Janet Porro, a family lawyer in Jeffersonville, answers:
Support is an important aspect of any matter involving a marriage, partnership, or a couple who has had a child together.
Child Support Guidelines exist in New York that assist individuals in arriving at a support figure anticipated to cover certain costs as to the child(ren) that a couple has together. The relational status of the parents (married, unmarried, separated, or dating) does not impact upon the amount of support.
Child support is calculated taking into consideration a number of factors such as the income of both parties, or in the case where one parent does not work (or is underemployed), what that parent is capable of earning (imputed income), the age of the child, and the amount of time each parent spends with the child. You can deviate from the Child Support Guidelines under certain circumstances, such as: a child with special needs, parents whose income exceeds the guidelines, or other economic contributions made by one parent or the other.
There are a number of instances under which child support may be reviewed and adjusted upwards or downwards, including: a substantial change of circumstance (such as an increase or decrease in one parent’s income), the emancipation of a child, or merely the passage of time.
Other aspects that are considered in calculating child support include medical insurance premiums, contributions to mandatory retirement plans, expenses such as union dues, and whether the payor spouse is obligated to support other children from another relationship (e.g., children from a previous marriage).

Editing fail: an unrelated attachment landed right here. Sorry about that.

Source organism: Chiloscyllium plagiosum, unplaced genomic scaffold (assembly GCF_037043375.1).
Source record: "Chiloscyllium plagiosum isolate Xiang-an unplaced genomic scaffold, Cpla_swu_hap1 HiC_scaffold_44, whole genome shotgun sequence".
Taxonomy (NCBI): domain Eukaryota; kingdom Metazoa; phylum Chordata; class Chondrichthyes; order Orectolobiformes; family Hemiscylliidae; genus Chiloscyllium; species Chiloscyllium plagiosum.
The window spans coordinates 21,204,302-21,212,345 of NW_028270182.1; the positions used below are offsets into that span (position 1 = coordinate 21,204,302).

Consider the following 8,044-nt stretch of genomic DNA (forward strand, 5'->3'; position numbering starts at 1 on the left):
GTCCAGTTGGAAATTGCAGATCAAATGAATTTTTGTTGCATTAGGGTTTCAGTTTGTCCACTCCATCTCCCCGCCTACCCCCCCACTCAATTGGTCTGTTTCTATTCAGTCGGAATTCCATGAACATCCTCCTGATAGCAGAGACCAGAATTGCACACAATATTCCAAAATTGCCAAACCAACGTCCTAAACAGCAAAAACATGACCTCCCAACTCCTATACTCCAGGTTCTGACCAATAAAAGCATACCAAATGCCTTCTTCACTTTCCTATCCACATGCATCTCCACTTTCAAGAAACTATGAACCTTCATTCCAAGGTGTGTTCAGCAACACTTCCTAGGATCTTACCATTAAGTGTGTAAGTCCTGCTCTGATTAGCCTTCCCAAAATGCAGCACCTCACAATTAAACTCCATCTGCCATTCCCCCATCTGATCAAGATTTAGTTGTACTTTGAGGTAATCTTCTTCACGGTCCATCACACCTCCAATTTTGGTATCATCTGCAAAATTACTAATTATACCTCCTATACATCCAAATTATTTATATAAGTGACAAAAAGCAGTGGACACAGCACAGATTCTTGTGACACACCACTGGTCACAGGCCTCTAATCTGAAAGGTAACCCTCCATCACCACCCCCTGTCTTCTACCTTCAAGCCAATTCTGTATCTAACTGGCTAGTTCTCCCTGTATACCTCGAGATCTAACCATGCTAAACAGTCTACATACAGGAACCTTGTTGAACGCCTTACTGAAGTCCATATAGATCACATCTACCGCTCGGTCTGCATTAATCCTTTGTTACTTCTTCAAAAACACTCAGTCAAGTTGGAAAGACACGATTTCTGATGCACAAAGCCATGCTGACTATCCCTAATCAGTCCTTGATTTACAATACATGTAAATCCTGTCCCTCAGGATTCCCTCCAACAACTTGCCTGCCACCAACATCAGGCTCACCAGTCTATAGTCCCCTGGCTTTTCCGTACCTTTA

Alimony (or spousal support) is another potential source of income to enable an ex-spouse to maintain a standard of living comparable to that which was enjoyed during the course of the relationship. There are limited circumstances where support will be ordered for individuals who were not married but lived together in a marriage-like relationship. Issues that factor into an alimony award include:
- the length of the relationship
- whether one partner gave up a career for the relationship or to raise the parties’ children
- the disparity in income
- the age of the parties
- the earning ability of the parties
- medical conditions that may prevent a spouse from being gainfully employed.
Many people are of the belief that if the breakup of the relationship was the fault of the one party (e.g., one spouse had an affair), that the at-fault party must pay alimony to the other. This is not necessarily the case: fault is only one small factor that a court will consider in awarding alimony.